Watchdog highlights data access issues

Law enforcement agencies are failing to comply with record-keeping requirements, according to an ombudsman report. -AAP Picture

A number of law enforcement and anti-corruption agencies lag behind in meeting obligations relating to the storage of data from wiretap communications.

The Commonwealth Ombudsman’s annual report on Telecommunications (Interception and Access) Law revealed a range of problems with some of Australia’s most prominent law enforcement agencies.

These include agencies that do not keep their records properly and warrants issued by ineligible authorities.

The ombudsman made two recommendations and 22 suggestions to the Australian Federal Police regarding stored communications from the intercepts, noting the watchdog was not satisfied the agency had met the requirements.

Victoria Police were found to have poor record keeping practices. He told the ombudsman that in two of his three areas that use the power of telecommunications data, he destroyed documents explaining why he had requested interceptions after they had been sent.

The Australian Criminal Intelligence Commission has been told it needs to do more to show that its officers meet telecommunications data clearance requirements.

The ombudsman said the commission acted on requests with “insufficient information”.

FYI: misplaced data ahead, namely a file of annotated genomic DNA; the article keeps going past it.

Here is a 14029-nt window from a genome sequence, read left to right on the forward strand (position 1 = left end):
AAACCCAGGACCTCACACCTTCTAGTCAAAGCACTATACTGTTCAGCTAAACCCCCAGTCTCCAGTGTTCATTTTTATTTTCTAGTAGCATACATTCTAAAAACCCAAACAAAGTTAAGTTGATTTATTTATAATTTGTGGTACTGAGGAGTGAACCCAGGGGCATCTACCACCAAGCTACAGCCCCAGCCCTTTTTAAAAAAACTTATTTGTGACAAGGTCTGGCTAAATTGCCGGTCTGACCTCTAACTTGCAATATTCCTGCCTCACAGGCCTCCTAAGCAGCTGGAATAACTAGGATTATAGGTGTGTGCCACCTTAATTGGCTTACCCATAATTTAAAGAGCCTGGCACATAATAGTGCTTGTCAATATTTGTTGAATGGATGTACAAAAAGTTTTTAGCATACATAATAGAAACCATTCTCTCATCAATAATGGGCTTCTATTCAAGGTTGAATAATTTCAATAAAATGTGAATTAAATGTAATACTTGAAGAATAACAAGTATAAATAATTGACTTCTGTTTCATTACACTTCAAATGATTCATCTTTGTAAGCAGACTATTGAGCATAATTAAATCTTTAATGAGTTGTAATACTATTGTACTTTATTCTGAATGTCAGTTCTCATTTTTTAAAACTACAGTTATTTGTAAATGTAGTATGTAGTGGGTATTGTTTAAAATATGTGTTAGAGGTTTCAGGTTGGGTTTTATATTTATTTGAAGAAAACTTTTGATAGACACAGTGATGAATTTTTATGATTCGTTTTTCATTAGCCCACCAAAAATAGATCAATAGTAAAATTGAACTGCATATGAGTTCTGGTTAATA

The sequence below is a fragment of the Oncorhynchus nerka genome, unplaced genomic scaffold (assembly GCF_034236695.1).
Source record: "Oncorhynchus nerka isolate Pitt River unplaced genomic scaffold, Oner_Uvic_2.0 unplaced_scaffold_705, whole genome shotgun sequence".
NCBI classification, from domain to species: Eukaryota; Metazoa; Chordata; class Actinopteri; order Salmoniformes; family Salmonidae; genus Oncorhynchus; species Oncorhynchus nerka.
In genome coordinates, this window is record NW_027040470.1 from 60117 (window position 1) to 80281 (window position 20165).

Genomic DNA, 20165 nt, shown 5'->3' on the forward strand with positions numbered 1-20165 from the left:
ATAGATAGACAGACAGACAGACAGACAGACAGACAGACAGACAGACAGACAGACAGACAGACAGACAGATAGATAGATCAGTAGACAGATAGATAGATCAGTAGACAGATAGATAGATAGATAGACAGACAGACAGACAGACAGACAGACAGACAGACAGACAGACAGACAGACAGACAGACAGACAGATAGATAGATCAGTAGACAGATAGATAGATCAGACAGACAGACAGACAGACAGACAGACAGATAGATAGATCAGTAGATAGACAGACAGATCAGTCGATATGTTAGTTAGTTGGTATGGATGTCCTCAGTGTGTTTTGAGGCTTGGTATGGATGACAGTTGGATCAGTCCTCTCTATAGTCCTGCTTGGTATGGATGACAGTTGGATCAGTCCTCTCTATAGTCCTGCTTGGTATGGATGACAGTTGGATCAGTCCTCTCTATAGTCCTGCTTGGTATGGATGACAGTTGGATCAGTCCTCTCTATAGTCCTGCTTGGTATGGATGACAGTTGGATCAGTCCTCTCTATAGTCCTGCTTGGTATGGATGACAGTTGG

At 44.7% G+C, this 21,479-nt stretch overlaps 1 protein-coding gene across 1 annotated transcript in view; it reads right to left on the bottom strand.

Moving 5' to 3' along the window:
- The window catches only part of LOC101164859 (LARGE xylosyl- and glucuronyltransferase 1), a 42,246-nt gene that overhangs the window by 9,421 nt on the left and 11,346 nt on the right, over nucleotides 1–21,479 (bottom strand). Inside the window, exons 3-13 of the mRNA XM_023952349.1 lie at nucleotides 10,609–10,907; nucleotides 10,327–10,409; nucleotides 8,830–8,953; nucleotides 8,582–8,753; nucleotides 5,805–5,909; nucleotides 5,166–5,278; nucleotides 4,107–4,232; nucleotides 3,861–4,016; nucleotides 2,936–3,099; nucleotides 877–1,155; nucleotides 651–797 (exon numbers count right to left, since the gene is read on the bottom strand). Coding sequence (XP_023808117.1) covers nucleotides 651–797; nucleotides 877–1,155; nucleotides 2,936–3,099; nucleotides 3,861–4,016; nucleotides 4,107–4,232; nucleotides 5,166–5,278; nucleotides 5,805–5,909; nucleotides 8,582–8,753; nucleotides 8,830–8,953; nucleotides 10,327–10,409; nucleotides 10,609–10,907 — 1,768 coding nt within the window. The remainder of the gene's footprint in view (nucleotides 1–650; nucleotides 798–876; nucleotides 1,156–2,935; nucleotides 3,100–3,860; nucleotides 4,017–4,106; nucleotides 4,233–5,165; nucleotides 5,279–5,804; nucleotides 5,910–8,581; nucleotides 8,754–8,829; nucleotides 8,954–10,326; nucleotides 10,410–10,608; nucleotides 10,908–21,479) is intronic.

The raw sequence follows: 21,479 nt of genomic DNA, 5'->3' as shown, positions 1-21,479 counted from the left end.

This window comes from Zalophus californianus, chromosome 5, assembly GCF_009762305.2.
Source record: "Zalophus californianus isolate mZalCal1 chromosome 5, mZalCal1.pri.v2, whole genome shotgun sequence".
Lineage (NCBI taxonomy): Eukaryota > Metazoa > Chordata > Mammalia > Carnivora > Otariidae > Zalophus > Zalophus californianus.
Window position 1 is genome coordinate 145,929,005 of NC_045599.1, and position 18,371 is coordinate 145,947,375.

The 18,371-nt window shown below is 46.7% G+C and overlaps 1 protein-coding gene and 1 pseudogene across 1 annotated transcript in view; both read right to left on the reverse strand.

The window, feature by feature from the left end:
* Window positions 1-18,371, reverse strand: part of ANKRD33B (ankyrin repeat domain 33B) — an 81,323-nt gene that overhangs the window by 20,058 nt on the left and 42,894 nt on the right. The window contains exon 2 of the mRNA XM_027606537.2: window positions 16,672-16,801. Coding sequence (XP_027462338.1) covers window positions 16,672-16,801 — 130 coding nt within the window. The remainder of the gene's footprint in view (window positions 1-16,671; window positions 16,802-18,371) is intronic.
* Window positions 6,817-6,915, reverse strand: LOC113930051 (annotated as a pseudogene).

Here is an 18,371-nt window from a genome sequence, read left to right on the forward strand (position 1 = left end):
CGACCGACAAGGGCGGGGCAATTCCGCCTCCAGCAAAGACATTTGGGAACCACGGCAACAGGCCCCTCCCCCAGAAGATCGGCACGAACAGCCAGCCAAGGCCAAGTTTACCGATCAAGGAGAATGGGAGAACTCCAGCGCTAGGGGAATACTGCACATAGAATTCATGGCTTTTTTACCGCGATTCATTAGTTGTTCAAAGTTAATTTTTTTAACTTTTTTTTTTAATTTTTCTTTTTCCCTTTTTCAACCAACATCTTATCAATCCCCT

The report also found that carriers provided data that was not authorized for disclosure, with some agencies showing “poor or non-existent data verification procedures” to ensure they are identified. This meant that some agencies were receiving data they weren’t legally entitled to without realizing it.

The ombudsman uncovered a number of issues with controls on journalists’ information warrants, designed to protect journalists’ sources in the public interest while being able to investigate wrongdoing.

The ombudsman suggested that the Queensland Crime and Corruption Commission seek legal advice when its requests potentially concern journalists.

The report says Tasmania Police accessed the phone data without taking sufficient action, with the organization unable to provide records showing it considered warrant checks before requesting and accessing the data.

The report was tabled in federal Parliament on Wednesday.

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